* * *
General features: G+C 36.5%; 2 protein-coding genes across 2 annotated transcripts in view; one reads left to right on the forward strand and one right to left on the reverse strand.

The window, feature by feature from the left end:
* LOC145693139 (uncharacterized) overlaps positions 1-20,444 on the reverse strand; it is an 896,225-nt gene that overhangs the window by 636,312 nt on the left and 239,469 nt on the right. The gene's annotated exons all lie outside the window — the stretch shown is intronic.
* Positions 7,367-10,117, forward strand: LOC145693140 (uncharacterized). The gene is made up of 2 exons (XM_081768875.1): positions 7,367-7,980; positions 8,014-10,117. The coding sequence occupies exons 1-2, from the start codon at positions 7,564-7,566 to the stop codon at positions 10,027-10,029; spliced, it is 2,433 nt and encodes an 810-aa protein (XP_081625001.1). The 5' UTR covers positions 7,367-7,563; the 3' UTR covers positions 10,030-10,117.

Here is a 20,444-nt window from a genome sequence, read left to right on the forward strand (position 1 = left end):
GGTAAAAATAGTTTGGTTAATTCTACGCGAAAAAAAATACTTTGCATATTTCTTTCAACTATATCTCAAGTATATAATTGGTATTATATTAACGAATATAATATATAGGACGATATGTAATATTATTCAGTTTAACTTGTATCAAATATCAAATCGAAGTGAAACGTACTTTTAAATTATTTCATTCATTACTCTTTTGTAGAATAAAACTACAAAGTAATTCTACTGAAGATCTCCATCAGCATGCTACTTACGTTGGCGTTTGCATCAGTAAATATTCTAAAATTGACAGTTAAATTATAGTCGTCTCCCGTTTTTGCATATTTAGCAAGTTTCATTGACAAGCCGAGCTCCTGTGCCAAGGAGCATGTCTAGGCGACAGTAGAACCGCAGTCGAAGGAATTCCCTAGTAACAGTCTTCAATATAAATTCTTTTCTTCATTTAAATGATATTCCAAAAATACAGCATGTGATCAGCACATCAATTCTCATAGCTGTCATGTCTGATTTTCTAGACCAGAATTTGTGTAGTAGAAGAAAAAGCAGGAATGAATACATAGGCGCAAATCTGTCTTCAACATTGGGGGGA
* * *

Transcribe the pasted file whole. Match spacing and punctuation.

General features: G+C 36.5%; 2 protein-coding genes across 2 annotated transcripts in view; one reads left to right on the forward strand and one right to left on the reverse strand.

The window, feature by feature from the left end:
* LOC145693139 (uncharacterized) overlaps positions 1-20,444 on the reverse strand; it is an 896,225-nt gene that overhangs the window by 636,312 nt on the left and 239,469 nt on the right. The gene's annotated exons all lie outside the window — the stretch shown is intronic.
* Positions 7,367-10,117, forward strand: LOC145693140 (uncharacterized). The gene is made up of 2 exons (XM_081768875.1): positions 7,367-7,980; positions 8,014-10,117. The coding sequence occupies exons 1-2, from the start codon at positions 7,564-7,566 to the stop codon at positions 10,027-10,029; spliced, it is 2,433 nt and encodes an 810-aa protein (XP_081625001.1). The 5' UTR covers positions 7,367-7,563; the 3' UTR covers positions 10,030-10,117.

Here is a 20,444-nt window from a genome sequence, read left to right on the forward strand (position 1 = left end):
GGTAAAAATAGTTTGGTTAATTCTACGCGAAAAAAAATACTTTGCATATTTCTTTCAACTATATCTCAAGTATATAATTGGTATTATATTAACGAATATAATATATAGGACGATATGTAATATTATTCAGTTTAACTTGTATCAAATATCAAATCGAAGTGAAACGTACTTTTAAATTATTTCATTCATTACTCTTTTGTAGAATAAAACTACAAAGTAATTCTACTGAAGATCTCCATCAGCATGCTACTTACGTTGGCGTTTGCATCAGTAAATATTCTAAAATTGACAGTTAAATTATAGTCGTCTCCCGTTTTTGCATATTTAGCAAGTTTCATTGACAAGCCGAGCTCCTGTGCCAAGGAGCATGTCTAGGCGACAGTAGAACCGCAGTCGAAGGAATTCCCTAGTAACAGTCTTCAATATAAATTCTTTTCTTCATTTAAATGATATTCCAAAAATACAGCATGTGATCAGCACATCAATTCTCATAGCTGTCATGTCTGATTTTCTAGACCAGAATTTGTGTAGTAGAAGAAAAAGCAGGAATGAATACATAGGCGCAAATCTGTCTTCAACATTGGGGGGA